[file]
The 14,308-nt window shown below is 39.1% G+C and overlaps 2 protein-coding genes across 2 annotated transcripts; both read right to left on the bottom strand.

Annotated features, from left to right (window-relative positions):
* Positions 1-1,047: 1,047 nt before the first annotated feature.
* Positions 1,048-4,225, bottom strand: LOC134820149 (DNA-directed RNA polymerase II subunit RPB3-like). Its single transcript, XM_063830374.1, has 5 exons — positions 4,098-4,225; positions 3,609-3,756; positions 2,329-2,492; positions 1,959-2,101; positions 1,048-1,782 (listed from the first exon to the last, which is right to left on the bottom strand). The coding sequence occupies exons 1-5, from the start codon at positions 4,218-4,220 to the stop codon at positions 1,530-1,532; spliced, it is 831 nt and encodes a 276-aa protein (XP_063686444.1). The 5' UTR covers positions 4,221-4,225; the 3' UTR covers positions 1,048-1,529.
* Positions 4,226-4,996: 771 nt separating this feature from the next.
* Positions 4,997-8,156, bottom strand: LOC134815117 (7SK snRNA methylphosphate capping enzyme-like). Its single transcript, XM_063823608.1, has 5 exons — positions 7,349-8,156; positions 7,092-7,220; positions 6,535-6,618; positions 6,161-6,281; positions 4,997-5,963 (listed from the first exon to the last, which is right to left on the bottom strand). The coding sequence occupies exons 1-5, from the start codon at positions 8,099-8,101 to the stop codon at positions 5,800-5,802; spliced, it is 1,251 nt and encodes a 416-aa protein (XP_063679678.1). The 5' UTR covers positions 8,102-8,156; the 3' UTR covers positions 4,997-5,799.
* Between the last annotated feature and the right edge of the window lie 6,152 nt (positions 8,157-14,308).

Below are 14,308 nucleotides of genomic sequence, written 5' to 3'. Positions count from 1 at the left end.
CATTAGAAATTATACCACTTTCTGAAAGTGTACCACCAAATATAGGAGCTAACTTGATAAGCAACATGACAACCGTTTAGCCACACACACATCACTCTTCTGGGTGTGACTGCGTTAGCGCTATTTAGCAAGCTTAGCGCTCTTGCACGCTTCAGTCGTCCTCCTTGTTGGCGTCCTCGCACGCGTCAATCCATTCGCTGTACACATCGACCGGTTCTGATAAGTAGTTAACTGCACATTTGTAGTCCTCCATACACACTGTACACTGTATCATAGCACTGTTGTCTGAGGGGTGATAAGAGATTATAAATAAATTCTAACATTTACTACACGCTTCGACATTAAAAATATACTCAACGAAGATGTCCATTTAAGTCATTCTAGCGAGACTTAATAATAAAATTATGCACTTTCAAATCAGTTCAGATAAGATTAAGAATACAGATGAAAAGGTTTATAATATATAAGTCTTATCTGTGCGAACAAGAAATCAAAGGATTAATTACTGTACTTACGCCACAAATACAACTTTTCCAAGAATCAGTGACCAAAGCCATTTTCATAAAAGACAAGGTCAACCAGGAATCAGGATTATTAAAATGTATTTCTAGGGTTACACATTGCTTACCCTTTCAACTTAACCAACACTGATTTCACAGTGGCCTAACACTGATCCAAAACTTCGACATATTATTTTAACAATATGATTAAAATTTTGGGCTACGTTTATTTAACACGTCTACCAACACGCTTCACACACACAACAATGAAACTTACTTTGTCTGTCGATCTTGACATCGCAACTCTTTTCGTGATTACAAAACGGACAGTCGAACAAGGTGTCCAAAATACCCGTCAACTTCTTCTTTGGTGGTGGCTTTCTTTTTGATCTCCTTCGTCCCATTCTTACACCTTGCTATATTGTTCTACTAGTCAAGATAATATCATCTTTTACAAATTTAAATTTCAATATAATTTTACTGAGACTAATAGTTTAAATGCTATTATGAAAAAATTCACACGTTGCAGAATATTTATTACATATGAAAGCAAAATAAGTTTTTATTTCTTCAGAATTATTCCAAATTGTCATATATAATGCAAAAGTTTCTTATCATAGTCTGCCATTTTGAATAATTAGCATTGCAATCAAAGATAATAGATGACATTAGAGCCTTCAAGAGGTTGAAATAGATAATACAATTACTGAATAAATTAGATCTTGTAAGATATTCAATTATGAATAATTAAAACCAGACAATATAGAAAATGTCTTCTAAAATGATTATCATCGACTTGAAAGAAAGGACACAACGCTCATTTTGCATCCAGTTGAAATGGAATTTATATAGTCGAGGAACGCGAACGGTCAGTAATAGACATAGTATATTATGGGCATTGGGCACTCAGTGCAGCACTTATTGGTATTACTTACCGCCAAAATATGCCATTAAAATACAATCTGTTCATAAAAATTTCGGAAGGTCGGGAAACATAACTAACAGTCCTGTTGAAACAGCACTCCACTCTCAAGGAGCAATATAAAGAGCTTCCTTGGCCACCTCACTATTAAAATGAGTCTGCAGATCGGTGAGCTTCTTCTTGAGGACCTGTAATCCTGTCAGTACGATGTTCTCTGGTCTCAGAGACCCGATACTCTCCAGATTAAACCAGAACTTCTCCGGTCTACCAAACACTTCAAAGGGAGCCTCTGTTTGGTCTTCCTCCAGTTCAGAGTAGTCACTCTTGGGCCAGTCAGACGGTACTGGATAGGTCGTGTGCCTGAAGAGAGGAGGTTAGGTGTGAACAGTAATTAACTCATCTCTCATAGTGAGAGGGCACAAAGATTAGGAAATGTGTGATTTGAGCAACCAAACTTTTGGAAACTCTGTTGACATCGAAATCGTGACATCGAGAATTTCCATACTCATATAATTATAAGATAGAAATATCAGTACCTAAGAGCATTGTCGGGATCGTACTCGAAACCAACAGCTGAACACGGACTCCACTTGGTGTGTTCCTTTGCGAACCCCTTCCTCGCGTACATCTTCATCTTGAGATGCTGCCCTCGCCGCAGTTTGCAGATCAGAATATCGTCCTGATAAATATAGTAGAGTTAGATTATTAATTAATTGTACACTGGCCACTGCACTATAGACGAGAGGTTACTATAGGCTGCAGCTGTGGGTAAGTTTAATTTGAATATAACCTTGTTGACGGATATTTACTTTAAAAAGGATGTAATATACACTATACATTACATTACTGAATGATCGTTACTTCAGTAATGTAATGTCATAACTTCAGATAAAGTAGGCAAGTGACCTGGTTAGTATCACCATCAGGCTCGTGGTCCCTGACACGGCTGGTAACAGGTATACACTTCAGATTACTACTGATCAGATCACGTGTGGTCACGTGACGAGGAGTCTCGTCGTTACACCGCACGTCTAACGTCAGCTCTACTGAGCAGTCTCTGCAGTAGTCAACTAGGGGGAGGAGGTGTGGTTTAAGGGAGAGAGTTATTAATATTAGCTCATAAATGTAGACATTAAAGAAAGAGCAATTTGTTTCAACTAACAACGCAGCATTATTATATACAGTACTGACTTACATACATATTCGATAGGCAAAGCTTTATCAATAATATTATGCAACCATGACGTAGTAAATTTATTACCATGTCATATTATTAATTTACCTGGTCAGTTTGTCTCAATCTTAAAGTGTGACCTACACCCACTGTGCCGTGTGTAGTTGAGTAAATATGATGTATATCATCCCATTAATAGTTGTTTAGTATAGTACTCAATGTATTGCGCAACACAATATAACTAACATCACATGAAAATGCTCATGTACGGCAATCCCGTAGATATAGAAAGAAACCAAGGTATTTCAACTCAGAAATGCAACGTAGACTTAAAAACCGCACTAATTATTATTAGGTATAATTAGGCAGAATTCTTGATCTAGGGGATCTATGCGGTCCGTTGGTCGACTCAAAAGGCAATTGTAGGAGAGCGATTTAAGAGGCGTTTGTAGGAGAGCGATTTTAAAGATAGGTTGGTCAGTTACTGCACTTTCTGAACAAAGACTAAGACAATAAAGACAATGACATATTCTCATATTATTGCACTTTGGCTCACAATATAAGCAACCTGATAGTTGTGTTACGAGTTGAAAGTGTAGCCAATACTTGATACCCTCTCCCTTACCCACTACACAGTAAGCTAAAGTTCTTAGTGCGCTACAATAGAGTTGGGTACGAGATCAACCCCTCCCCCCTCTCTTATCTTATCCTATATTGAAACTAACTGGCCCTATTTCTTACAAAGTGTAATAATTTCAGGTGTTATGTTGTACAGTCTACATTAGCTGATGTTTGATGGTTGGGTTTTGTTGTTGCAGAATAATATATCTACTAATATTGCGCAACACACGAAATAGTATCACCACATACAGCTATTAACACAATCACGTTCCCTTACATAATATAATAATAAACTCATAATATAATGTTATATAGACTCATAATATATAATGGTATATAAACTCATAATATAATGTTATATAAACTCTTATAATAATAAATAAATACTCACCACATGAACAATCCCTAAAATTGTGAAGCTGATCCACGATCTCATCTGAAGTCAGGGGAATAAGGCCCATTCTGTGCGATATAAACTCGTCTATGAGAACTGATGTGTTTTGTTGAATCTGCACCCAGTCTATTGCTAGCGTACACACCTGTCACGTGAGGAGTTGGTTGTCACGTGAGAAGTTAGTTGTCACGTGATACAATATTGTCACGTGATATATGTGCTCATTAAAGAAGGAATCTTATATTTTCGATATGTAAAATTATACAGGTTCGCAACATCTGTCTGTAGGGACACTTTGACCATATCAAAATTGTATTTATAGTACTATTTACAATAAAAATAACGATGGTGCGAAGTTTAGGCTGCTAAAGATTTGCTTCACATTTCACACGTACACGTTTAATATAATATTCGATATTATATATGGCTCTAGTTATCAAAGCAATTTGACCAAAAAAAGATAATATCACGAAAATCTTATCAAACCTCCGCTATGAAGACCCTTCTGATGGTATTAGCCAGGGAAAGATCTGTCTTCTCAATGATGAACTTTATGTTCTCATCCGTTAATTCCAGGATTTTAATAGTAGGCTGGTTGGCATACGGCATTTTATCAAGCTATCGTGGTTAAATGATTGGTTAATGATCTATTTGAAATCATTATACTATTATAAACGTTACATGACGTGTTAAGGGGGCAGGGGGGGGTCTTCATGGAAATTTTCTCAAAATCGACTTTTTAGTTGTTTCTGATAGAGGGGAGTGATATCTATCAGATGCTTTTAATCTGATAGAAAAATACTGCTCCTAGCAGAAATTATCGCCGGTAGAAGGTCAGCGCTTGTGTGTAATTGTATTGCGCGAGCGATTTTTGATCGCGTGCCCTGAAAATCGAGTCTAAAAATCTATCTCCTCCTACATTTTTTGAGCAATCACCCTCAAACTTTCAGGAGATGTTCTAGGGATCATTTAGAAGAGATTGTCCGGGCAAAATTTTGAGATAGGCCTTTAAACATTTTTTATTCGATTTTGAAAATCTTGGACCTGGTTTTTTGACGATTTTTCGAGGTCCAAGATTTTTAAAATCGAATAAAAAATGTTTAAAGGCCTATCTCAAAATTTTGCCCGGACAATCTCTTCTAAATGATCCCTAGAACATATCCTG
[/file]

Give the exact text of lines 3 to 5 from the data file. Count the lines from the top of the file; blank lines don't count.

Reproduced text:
* Positions 1-1,047: 1,047 nt before the first annotated feature.
* Positions 1,048-4,225, bottom strand: LOC134820149 (DNA-directed RNA polymerase II subunit RPB3-like). Its single transcript, XM_063830374.1, has 5 exons — positions 4,098-4,225; positions 3,609-3,756; positions 2,329-2,492; positions 1,959-2,101; positions 1,048-1,782 (listed from the first exon to the last, which is right to left on the bottom strand). The coding sequence occupies exons 1-5, from the start codon at positions 4,218-4,220 to the stop codon at positions 1,530-1,532; spliced, it is 831 nt and encodes a 276-aa protein (XP_063686444.1). The 5' UTR covers positions 4,221-4,225; the 3' UTR covers positions 1,048-1,529.
* Positions 4,226-4,996: 771 nt separating this feature from the next.